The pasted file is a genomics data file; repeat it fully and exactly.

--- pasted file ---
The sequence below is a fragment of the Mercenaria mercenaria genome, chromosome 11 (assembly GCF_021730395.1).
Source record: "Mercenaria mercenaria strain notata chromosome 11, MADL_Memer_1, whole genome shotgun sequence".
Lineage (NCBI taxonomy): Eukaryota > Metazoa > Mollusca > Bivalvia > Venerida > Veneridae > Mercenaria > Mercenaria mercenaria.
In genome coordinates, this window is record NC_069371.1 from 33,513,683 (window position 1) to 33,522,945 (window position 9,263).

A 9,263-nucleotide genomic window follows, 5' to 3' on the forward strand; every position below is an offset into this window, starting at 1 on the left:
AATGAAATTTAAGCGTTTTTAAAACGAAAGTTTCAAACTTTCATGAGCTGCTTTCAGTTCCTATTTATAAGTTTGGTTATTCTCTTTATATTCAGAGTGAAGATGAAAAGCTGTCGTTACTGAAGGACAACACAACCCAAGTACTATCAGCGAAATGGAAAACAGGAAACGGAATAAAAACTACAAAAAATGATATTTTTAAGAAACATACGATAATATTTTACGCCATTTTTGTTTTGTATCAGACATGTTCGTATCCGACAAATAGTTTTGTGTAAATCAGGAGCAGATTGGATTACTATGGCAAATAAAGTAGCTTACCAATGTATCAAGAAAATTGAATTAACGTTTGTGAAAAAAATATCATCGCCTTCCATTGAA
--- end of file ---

The sequence below is a fragment of the Mercenaria mercenaria genome, chromosome 11 (assembly GCF_021730395.1).
Source record: "Mercenaria mercenaria strain notata chromosome 11, MADL_Memer_1, whole genome shotgun sequence".
Lineage (NCBI taxonomy): Eukaryota > Metazoa > Mollusca > Bivalvia > Venerida > Veneridae > Mercenaria > Mercenaria mercenaria.
In genome coordinates, this window is record NC_069371.1 from 33,513,683 (window position 1) to 33,522,945 (window position 9,263).

A 9,263-nucleotide genomic window follows, 5' to 3' on the forward strand; every position below is an offset into this window, starting at 1 on the left:
AATGAAATTTAAGCGTTTTTAAAACGAAAGTTTCAAACTTTCATGAGCTGCTTTCAGTTCCTATTTATAAGTTTGGTTATTCTCTTTATATTCAGAGTGAAGATGAAAAGCTGTCGTTACTGAAGGACAACACAACCCAAGTACTATCAGCGAAATGGAAAACAGGAAACGGAATAAAAACTACAAAAAATGATATTTTTAAGAAACATACGATAATATTTTACGCCATTTTTGTTTTGTATCAGACATGTTCGTATCCGACAAATAGTTTTGTGTAAATCAGGAGCAGATTGGATTACTATGGCAAATAAAGTAGCTTACCAATGTATCAAGAAAATTGAATTAACGTTTGTGAAAAAAATATCATCGCCTTCCATTGAA